We can look at feminist histories through the eyes of different ways of understanding intersectionality; and we can look at how and why intersectionalities might differ through the eyes of feminist histories, generations, political agendas, and assumptions about what is better than what else....
Tuesday 8 Nov – Agendas, Activisms, Relocations
• Hewitt: Part III: pick 3 of 5
Look through all of these enough to compare them all somewhat, then become an expert on the ones you choose. How do these projects each in their own specific way contribute to the epistemological project of the whole book? How can you tell?
=Brainstorming all the differences we can grasp. What contexts do they respond to? What constituencies are addressed? What political goals are assumed? How do they compare with your care-abouts?
=reports on what we all did last week!! (Katie gave talk at 4S: talksite here.
Thursday 10 Nov – Comparing epistemological projects
• Berger: Part IV: choose 2 of the 5 and everyone should read the epilogue
How might each of these chapters work to help us envision the future of intersectionality and to see what is at stake?
=What questions and concerns are coming up as you prepare for next week's workshop?
=What is at stake for you in different intersectional approaches, in different ways of conceptualizing waves?
Which chapters did you choose? Why? How can you let the authors alter your historical imagination? Can you let them turn it in-side out? Change how you think rather than justify how you think? What does that mean for feminists and feminisms?
I picked Ednie Garrison's framing of "Third Wave" as one of my readings (originally in Feminist Studies 2000). In some ways it justified my assumptions about the histories involved, but in other ways it altered them, opened up areas I hadn't thought about in those terms before.
For example, I already did not consider these feminisms strictly age related, but I didn't anticipate how Garrison would reframe them -- not generational but differentially oppositional, an analysis inspired by Chela Sandoval and attentive to culture and technology as historical agencies:
394: "The refusal to claim ownership of feminism allow these third wavers to maintain a sense of their own and other feminist-identified individuals' tactical subjectivity. When we understand that feminism is not about fitting into a mold but about expanding our ability to be revolutionary from within the worlds and communities and scenes we move around and through, then collective action becomes possible across the differences that affect people differently."
Notice this language: "the differences that affect people differently."
Another one I picked was originally in Meridians 2008, so almost a decade later, Whitney Peoples' discussion of hip hop feminisms and the solidarity of black feminists across generations. She takes as her definition of "third wave" a specific history that defines it pivotally as a collective critique by women of color. (See her ftnote 3.) What alternate histories of the term exist at the same time? How can that be the case? How much does it matter and to whom? Is the "true origin" important? What does it mean to claim the origin of such a term?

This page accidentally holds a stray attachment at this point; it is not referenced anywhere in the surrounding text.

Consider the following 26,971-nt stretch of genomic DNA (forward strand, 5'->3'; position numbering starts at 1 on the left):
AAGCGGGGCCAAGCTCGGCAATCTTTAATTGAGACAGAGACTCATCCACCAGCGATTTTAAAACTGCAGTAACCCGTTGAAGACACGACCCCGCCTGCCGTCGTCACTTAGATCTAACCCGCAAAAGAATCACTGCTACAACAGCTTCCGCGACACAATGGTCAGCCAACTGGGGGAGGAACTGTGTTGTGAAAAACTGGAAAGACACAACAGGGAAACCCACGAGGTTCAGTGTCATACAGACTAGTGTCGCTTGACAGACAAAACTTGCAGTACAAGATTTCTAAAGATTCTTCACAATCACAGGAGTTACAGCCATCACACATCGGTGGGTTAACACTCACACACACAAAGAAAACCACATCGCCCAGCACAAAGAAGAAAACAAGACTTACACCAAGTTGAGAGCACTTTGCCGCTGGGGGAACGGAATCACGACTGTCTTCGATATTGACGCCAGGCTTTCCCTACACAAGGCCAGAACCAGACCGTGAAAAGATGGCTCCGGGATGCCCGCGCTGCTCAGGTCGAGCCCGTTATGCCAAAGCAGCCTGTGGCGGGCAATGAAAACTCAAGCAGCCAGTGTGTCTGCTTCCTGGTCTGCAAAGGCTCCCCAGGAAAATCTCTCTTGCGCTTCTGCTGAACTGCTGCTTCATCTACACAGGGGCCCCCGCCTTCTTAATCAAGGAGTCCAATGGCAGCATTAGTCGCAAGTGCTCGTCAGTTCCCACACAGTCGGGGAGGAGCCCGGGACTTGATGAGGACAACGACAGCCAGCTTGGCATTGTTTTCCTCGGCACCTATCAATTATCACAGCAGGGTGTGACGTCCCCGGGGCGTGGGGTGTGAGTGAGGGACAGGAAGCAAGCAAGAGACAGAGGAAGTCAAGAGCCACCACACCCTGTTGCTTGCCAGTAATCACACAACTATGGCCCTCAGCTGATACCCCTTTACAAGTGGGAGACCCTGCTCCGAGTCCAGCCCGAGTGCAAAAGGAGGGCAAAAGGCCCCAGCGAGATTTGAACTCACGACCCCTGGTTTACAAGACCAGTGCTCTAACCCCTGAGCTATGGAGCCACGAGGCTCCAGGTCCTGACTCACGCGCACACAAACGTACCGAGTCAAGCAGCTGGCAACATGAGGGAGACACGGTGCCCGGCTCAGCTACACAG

And what does critique entail? If you critique something do you throw it out? Peoples' takes up this issue as she explores how hip-hop critique could divide black feminists but doesn't have to, and how it needn't be thrown out even if interrogated....
424: "Just as other black American feminists have chosen to engage other modes of cultural production that are inimical to the development of black women's subjectivity, hip-hop feminists refuse to turn away from difficult and volatile engagements with hip-hop. Bell hooks, for example, argues that the mainstream American film industry has long produced images of women, people of color, that have negated the humanity and subjectivity of black women. Hooks, however, does not advocate the black women abandon film. On the contrary she, like Pough in the case of hip-hop, says that they value of mainstream cinema lies not in the images it produces but in the critique of those images. [she quotes hooks on "the pleasure of interrogation."]...The hip-hop feminist agenda is one that takes its cue from hooks and others by using the critique to fashion an individual, social, and political agenda of inquiry and action for the contemporary moment.... It's the legacy of unmasking the specificity of women's experiences at the intersections of race and sex that continue to make black American feminism an indispensable mode of analysis and activism for many women today. Hip-hop feminists draw on the strength of that legacy while simultaneously drawing on the strength of movements of the contemporary moment such as hip-hop."
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